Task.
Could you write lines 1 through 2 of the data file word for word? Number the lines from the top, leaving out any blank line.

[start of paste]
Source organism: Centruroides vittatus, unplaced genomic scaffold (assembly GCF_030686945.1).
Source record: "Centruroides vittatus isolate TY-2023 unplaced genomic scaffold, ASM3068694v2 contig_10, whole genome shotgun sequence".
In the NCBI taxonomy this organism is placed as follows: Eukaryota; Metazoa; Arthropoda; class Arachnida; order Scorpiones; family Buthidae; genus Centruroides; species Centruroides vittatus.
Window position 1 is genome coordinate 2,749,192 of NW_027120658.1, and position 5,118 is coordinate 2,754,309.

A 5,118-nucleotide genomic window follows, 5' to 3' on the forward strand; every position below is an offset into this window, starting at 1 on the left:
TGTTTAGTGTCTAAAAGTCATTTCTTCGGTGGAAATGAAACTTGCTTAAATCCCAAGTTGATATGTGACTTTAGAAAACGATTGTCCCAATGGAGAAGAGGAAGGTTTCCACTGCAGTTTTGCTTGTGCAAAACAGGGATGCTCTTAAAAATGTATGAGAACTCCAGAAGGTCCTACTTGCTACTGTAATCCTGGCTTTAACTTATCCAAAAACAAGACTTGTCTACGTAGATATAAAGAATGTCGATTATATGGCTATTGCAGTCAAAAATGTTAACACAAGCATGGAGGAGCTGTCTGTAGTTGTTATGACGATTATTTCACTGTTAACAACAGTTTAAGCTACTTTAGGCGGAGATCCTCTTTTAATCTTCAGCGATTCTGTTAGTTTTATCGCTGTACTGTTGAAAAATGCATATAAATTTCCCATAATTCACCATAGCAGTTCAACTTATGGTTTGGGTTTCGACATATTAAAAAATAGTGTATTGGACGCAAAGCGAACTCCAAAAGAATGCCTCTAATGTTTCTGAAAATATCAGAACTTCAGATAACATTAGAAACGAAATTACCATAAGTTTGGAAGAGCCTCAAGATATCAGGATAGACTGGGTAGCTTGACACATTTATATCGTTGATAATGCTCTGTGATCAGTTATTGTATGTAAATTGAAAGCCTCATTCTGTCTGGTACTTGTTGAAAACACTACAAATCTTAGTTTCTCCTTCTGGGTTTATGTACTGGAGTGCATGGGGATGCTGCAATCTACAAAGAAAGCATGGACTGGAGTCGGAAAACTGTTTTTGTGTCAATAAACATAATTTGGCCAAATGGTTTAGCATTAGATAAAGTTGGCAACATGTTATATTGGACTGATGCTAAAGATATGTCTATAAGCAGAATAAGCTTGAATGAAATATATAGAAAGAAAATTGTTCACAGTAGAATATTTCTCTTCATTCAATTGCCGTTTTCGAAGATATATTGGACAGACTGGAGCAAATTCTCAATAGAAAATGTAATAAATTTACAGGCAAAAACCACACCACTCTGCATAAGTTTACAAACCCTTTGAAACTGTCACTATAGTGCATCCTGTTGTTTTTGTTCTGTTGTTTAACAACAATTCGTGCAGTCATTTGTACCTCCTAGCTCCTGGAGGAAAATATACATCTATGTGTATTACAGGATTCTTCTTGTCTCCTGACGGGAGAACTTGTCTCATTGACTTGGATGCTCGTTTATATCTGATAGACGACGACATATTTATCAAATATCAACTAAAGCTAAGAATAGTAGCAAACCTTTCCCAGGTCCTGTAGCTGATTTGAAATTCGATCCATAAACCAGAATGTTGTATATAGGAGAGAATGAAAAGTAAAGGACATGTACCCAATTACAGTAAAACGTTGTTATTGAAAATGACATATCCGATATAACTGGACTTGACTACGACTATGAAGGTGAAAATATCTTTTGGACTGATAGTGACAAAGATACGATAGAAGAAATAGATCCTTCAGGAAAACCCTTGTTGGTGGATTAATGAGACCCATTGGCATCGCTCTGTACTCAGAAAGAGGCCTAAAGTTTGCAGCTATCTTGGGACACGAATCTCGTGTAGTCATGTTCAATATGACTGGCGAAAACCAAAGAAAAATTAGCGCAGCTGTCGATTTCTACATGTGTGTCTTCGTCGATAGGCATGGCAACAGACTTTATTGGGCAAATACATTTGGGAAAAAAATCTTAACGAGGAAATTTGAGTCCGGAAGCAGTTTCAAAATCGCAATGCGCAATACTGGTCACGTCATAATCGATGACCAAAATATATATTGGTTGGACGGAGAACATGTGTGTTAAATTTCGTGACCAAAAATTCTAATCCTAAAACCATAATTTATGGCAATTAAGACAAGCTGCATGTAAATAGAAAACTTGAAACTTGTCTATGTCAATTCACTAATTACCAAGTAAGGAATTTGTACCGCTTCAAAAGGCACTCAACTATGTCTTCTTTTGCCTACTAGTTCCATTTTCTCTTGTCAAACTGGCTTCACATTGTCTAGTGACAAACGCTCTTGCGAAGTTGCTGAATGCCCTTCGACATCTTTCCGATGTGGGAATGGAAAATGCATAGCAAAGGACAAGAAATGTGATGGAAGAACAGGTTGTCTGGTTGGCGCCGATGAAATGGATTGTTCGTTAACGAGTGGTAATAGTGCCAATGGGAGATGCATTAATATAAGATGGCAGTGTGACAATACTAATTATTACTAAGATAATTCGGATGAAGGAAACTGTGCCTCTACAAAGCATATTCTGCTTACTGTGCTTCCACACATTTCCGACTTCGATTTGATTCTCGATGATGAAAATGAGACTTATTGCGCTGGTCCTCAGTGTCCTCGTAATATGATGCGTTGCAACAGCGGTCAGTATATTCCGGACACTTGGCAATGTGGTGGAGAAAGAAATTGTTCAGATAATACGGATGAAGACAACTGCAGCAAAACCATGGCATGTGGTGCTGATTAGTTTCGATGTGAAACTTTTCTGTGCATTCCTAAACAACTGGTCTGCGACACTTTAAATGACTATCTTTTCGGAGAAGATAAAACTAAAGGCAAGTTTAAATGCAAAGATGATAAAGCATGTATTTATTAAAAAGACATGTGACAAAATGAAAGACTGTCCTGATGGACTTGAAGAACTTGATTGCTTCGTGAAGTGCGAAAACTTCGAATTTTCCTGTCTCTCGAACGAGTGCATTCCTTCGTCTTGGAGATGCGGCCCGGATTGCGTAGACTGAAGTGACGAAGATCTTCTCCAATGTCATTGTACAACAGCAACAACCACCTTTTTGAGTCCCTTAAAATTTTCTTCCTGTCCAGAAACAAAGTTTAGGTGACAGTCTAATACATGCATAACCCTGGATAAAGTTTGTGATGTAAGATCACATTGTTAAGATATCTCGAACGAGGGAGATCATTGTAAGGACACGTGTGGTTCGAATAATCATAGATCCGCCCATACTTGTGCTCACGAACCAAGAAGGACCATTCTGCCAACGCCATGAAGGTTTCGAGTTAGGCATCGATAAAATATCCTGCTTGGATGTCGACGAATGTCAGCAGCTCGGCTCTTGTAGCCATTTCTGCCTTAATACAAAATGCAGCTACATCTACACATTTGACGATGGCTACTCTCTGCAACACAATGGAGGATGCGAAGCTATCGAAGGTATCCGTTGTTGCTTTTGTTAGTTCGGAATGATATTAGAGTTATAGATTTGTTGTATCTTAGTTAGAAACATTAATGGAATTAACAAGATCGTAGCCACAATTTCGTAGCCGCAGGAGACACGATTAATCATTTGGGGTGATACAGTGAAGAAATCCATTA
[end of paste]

Source organism: Centruroides vittatus, unplaced genomic scaffold (assembly GCF_030686945.1).
Source record: "Centruroides vittatus isolate TY-2023 unplaced genomic scaffold, ASM3068694v2 contig_10, whole genome shotgun sequence".